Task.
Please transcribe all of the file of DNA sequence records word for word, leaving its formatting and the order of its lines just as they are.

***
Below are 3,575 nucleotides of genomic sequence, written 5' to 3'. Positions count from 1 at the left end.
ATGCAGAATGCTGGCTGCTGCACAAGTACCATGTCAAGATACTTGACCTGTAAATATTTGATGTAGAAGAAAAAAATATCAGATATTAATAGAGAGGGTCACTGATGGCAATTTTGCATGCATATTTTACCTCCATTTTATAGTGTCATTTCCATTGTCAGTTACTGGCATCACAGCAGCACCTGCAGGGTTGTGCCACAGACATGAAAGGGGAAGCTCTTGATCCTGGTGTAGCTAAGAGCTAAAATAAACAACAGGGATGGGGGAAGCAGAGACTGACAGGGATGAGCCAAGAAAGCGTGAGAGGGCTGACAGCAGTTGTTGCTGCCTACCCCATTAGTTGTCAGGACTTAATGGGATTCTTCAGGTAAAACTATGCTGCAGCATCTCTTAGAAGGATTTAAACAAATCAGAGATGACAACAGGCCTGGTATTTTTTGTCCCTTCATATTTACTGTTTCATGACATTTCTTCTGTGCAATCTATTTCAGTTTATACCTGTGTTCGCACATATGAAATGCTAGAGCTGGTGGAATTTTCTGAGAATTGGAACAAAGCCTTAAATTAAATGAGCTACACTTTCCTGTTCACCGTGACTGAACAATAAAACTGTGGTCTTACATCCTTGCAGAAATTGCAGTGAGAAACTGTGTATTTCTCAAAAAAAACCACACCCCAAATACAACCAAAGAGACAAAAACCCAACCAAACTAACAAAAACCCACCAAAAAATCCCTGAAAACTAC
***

Below are 3,575 nucleotides of genomic sequence, written 5' to 3'. Positions count from 1 at the left end.
ATGCAGAATGCTGGCTGCTGCACAAGTACCATGTCAAGATACTTGACCTGTAAATATTTGATGTAGAAGAAAAAAATATCAGATATTAATAGAGAGGGTCACTGATGGCAATTTTGCATGCATATTTTACCTCCATTTTATAGTGTCATTTCCATTGTCAGTTACTGGCATCACAGCAGCACCTGCAGGGTTGTGCCACAGACATGAAAGGGGAAGCTCTTGATCCTGGTGTAGCTAAGAGCTAAAATAAACAACAGGGATGGGGGAAGCAGAGACTGACAGGGATGAGCCAAGAAAGCGTGAGAGGGCTGACAGCAGTTGTTGCTGCCTACCCCATTAGTTGTCAGGACTTAATGGGATTCTTCAGGTAAAACTATGCTGCAGCATCTCTTAGAAGGATTTAAACAAATCAGAGATGACAACAGGCCTGGTATTTTTTGTCCCTTCATATTTACTGTTTCATGACATTTCTTCTGTGCAATCTATTTCAGTTTATACCTGTGTTCGCACATATGAAATGCTAGAGCTGGTGGAATTTTCTGAGAATTGGAACAAAGCCTTAAATTAAATGAGCTACACTTTCCTGTTCACCGTGACTGAACAATAAAACTGTGGTCTTACATCCTTGCAGAAATTGCAGTGAGAAACTGTGTATTTCTCAAAAAAAACCACACCCCAAATACAACCAAAGAGACAAAAACCCAACCAAACTAACAAAAACCCACCAAAAAATCCCTGAAAACTAC